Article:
Malloy to business: Prepare for sacrifice, but hope for the future
HARTFORD — Gov. Dannel P. Malloy warned businesses Friday they will face sacrifices to help close the state budget deficit, but added that a new emphasis on smart investments and cooperative government offers light at the end of Connecticut’s dark economic tunnel.
“There is no cavalry — except us,” Malloy told nearly 600 business leaders gathered at the Hartford Marriott for the annual Economic Summit and Outlook sponsored by the Connecticut Business and Industry Association and the Metro Hartford Alliance.
With a $3.7 billion deficit built into the next budget — a gap equal to nearly one-fifth of current spending — state government can’t solve that shortfall with just one solution, Malloy said.
Though the new governor did not provide specifics about what he would propose in the budget he will submit to the General Assembly on Feb. 16, he again emphasized it would feature “shared sacrifices” that touch nearly all constituencies.
“I cannot cut our way out of that deficit … and be the state that we as Connecticut residents aspire to be,” he said, adding this would harm social services for the poor and disabled, education from pre-kindergarten through the university level, public safety, and other core services.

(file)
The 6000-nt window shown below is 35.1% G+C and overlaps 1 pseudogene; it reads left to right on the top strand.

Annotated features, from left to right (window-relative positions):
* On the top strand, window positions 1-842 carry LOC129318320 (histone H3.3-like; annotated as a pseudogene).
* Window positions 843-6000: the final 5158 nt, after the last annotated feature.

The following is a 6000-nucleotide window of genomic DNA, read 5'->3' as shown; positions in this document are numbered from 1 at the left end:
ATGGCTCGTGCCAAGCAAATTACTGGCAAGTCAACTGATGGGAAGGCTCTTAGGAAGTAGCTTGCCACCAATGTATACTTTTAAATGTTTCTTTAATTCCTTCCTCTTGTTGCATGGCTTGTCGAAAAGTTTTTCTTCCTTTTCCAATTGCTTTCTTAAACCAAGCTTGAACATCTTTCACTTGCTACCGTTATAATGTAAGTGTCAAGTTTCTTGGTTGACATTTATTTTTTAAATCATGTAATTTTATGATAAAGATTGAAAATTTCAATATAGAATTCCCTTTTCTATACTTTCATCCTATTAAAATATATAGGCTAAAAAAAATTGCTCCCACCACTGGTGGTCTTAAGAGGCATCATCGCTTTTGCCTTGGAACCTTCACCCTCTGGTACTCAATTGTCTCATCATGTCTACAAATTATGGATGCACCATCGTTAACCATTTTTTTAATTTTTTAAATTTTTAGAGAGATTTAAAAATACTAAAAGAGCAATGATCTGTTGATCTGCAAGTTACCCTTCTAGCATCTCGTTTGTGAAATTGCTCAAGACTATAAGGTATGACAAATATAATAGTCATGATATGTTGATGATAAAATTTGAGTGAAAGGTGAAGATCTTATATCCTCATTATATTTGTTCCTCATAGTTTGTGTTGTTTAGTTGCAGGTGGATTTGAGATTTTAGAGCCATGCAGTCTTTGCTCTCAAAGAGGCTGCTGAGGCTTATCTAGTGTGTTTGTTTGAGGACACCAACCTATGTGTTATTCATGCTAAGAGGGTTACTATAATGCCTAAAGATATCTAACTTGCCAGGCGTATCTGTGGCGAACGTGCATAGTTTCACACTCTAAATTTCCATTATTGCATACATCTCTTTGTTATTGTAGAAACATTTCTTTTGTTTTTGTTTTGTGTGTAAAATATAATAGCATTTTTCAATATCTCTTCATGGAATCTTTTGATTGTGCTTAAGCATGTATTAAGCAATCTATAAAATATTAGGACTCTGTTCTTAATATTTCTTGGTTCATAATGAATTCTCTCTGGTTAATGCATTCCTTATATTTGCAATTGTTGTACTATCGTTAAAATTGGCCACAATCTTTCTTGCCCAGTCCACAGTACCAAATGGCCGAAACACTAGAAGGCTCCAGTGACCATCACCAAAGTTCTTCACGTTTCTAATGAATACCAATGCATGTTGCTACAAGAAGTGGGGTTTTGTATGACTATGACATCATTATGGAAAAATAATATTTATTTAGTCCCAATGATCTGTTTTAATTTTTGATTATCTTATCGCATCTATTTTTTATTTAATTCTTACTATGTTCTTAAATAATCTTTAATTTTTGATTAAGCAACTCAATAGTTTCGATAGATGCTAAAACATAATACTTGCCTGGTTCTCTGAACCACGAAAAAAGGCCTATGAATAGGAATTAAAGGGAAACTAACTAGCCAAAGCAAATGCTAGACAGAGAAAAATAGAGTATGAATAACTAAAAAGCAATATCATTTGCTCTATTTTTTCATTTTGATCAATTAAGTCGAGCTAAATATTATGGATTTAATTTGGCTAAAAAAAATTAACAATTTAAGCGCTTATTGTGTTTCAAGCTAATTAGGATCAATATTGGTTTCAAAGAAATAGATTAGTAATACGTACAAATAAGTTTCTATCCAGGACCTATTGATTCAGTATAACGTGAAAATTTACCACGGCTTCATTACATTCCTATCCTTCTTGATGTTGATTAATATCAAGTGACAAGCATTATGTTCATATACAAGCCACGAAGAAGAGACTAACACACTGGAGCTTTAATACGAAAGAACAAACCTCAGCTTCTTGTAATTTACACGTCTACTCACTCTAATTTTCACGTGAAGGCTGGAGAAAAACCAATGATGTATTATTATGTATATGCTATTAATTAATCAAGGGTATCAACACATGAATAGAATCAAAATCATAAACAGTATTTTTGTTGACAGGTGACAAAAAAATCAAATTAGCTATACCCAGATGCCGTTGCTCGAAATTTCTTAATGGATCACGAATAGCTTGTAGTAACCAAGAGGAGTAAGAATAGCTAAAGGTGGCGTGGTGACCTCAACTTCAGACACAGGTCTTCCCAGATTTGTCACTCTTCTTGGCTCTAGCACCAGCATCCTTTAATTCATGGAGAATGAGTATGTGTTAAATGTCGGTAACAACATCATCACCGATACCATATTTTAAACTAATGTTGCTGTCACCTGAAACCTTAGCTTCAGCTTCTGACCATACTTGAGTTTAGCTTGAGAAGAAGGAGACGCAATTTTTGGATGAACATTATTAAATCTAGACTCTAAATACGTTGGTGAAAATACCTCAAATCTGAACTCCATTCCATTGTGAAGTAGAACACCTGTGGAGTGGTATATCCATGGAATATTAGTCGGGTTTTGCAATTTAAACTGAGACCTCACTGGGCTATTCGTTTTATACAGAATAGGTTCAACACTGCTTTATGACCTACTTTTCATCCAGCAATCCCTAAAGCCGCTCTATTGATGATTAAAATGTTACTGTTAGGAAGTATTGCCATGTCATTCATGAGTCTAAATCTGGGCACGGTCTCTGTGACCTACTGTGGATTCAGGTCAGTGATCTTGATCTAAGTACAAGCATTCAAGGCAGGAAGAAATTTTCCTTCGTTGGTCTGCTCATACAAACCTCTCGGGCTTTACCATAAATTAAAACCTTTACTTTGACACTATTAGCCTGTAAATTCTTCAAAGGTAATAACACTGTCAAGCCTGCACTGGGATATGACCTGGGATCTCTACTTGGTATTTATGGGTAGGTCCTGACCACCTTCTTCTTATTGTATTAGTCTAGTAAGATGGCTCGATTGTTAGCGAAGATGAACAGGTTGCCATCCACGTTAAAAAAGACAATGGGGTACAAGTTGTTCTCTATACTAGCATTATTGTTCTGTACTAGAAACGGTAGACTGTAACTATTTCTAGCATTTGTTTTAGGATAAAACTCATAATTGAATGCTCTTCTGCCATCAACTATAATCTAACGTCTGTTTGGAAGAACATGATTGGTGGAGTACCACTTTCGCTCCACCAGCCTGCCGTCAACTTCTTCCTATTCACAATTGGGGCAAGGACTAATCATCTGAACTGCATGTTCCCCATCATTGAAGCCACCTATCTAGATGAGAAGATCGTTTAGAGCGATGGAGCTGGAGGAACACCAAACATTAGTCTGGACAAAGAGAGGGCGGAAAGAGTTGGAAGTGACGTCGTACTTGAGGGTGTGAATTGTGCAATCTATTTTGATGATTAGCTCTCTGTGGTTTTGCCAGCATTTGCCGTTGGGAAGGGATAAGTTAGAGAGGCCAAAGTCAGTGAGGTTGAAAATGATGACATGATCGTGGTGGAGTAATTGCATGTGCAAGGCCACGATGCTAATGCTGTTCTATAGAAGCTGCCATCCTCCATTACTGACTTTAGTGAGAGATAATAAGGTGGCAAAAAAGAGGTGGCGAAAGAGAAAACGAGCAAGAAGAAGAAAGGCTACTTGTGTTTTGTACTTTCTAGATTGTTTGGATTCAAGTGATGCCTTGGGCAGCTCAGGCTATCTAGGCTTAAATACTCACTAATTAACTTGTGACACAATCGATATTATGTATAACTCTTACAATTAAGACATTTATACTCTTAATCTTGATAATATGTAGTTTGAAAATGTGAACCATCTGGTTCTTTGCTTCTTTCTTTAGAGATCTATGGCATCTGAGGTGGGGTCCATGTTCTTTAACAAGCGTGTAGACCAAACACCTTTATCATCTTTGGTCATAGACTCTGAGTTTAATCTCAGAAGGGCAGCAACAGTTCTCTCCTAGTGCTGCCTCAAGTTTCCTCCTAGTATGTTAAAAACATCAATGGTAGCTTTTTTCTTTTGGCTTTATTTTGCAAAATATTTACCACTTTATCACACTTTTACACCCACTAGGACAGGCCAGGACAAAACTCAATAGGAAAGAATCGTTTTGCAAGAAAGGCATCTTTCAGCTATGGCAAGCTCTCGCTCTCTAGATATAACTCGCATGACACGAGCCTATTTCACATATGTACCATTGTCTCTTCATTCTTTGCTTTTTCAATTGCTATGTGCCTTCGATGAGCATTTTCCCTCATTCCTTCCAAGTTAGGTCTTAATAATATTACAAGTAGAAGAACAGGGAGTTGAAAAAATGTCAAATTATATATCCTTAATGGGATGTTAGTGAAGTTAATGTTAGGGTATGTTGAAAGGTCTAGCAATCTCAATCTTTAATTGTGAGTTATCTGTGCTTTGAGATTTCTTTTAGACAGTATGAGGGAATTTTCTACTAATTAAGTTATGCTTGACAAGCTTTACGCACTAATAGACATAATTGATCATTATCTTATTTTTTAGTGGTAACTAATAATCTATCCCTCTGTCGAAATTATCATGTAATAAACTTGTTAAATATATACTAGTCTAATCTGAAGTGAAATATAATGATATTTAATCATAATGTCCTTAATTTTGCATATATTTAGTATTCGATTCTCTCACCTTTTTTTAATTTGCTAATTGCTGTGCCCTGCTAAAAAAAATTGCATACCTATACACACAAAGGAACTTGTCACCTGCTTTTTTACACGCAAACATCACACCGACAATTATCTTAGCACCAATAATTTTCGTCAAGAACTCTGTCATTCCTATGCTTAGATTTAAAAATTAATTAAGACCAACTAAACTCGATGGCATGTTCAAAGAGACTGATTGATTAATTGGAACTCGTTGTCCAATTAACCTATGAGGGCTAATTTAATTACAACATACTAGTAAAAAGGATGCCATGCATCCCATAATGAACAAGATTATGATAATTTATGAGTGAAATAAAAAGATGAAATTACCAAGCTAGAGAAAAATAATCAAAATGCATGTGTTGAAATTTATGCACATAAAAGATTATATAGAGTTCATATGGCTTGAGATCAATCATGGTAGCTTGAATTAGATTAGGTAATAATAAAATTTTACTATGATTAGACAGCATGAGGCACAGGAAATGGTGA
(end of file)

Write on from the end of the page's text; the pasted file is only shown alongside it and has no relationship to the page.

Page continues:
Malloy scored a narrow victory this past November over Greenwich Republican Tom Foley, who based his campaign on a pledge to close the largest deficit in state history without tax hikes.
And though Malloy didn’t name Foley during his 20-minute address or 10 added minutes of questions and answers, he made it clear that those holding out hope for a Foley-like, tax-hike-free approach should let it go.
“If anybody tells you they could do that — and they could do that meeting your personal aspirations, your children’s personal aspirations and your grandchildren’s personal aspirations — they simply are not telling you the truth,” Malloy said.
But he was quick to add that it also would be “ruinous” for Connecticut’s hopes of regaining the 90,000 jobs still lost from the last recession to solve the deficit solely with tax hikes.